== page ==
NLP Best Practices
In recent years, natural language processing (NLP) has seen quick growth in quality and usability, and this has helped to drive business adoption of artificial intelligence (AI) solutions. In the last few years, researchers have been applying newer deep learning methods to NLP. Data scientists started moving from traditional methods to state-of-the-art (SOTA) deep neural network (DNN) algorithms which use language models pretrained on large text corpora.
This repository contains examples and best practices for building NLP systems, provided as Jupyter notebooks and utility functions. The focus of the repository is on state-of-the-art methods and common scenarios that are popular among researchers and practitioners working on problems involving text and language.
The goal of this repository is to build a comprehensive set of tools and examples that leverage recent advances in NLP algorithms, neural architectures, and distributed machine learning systems. The content is based on our past and potential future engagements with customers as well as collaboration with partners, researchers, and the open source community.
We hope that the tools can significantly reduce the “time to market” by simplifying the experience from defining the business problem to development of solution by orders of magnitude. In addition, the example notebooks would serve as guidelines and showcase best practices and usage of the tools in a wide variety of languages.
In an era of transfer learning, transformers, and deep architectures, we believe that pretrained models provide a unified solution to many real-world problems and allow handling different tasks and languages easily. We will, therefore, prioritize such models, as they achieve state-of-the-art results on several NLP benchmarks like GLUE and SQuAD leaderboards. The models can be used in a number of applications ranging from simple text classification to sophisticated intelligent chat bots.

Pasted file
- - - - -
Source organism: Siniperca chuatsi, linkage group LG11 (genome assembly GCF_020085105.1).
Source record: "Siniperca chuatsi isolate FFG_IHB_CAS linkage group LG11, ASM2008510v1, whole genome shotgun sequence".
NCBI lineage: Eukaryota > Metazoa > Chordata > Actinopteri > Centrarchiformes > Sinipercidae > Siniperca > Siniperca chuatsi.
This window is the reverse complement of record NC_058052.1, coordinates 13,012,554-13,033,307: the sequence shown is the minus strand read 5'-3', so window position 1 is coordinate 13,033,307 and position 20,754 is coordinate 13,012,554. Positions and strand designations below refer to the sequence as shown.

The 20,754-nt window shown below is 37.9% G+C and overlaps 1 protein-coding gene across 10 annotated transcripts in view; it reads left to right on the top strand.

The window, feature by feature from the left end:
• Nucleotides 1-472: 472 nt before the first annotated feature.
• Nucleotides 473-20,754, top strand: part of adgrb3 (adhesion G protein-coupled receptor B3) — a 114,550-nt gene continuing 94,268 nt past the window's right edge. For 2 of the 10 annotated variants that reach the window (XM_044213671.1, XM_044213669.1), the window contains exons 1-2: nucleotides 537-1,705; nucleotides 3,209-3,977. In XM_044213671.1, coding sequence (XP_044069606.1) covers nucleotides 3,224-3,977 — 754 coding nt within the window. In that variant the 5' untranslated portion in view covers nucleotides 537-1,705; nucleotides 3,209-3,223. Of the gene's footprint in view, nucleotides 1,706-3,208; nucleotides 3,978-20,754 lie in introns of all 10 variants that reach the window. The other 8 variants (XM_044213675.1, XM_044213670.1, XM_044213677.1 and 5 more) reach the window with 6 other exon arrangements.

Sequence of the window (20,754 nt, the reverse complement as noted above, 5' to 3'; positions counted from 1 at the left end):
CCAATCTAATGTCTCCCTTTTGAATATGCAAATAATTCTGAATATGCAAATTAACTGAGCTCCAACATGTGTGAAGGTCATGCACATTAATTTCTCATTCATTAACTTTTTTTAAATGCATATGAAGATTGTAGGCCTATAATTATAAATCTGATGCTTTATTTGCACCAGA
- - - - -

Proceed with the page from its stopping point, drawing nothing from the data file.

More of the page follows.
Note that for certain kind of NLP problems, you may not need to build your own models. Instead, pre-built or easily customizable solutions exist which do not require any custom coding or machine learning expertise. We strongly recommend evaluating if these can sufficiently solve your problem. If these solutions are not applicable, or the accuracy of these solutions is not sufficient, then resorting to more complex and time-consuming custom approaches may be necessary. The following cognitive services offer simple solutions to address common NLP tasks:
Text Analytics are a set of pre-trained REST APIs which can be called for Sentiment Analysis, Key phrase extraction, Language detection and Named Entity Detection and more. These APIs work out of the box and require minimal expertise in machine learning, but have limited customization capabilities.
QnA Maker is a cloud-based API service that lets you create a conversational question-and-answer layer over your existing data. Use it to build a knowledge base by extracting questions and answers from your semi-structured content, including FAQs, manuals, and documents.
Language Understanding is a SaaS service to train and deploy a model as a REST API given a user-provided training set. You could do Intent Classification as well as Named Entity Extraction by performing simple steps of providing example utterances and labelling them. It supports Active Learning, so your model always keeps learning and improving.
For this repository our target audience includes data scientists and machine learning engineers with varying levels of NLP knowledge as our content is source-only and targets custom machine learning modelling. The utilities and examples provided are intended to be solution accelerators for real-world NLP problems.
The repository aims to expand NLP capabilities along three separate dimensions
We aim to have end-to-end examples of common tasks and scenarios such as text classification, named entity recognition etc.